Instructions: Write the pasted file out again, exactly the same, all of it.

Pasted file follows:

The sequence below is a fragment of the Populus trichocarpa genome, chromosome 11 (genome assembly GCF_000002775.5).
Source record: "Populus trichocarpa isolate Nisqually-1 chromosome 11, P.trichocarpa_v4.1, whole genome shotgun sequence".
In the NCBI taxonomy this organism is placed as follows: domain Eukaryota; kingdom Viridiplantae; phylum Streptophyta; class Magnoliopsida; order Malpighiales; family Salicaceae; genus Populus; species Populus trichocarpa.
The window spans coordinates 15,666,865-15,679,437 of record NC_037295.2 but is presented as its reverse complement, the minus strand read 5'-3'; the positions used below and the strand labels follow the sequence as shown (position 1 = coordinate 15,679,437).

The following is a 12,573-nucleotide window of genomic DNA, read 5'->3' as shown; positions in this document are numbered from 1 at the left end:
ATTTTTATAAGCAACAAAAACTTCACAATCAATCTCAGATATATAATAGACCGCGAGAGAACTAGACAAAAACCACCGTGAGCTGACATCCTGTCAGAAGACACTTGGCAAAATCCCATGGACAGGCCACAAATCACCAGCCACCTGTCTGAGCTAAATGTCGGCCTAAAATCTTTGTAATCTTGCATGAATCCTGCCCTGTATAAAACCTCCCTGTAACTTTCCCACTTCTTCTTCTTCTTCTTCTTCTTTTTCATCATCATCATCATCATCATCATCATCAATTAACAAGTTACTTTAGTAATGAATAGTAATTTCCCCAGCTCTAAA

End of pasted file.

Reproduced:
The sequence below is a fragment of the Populus trichocarpa genome, chromosome 11 (genome assembly GCF_000002775.5).
Source record: "Populus trichocarpa isolate Nisqually-1 chromosome 11, P.trichocarpa_v4.1, whole genome shotgun sequence".
In the NCBI taxonomy this organism is placed as follows: domain Eukaryota; kingdom Viridiplantae; phylum Streptophyta; class Magnoliopsida; order Malpighiales; family Salicaceae; genus Populus; species Populus trichocarpa.
The window spans coordinates 15,666,865-15,679,437 of record NC_037295.2 but is presented as its reverse complement, the minus strand read 5'-3'; the positions used below and the strand labels follow the sequence as shown (position 1 = coordinate 15,679,437).

The following is a 12,573-nucleotide window of genomic DNA, read 5'->3' as shown; positions in this document are numbered from 1 at the left end:
ATTTTTATAAGCAACAAAAACTTCACAATCAATCTCAGATATATAATAGACCGCGAGAGAACTAGACAAAAACCACCGTGAGCTGACATCCTGTCAGAAGACACTTGGCAAAATCCCATGGACAGGCCACAAATCACCAGCCACCTGTCTGAGCTAAATGTCGGCCTAAAATCTTTGTAATCTTGCATGAATCCTGCCCTGTATAAAACCTCCCTGTAACTTTCCCACTTCTTCTTCTTCTTCTTCTTCTTTTTCATCATCATCATCATCATCATCATCATCAATTAACAAGTTACTTTAGTAATGAATAGTAATTTCCCCAGCTCTAAA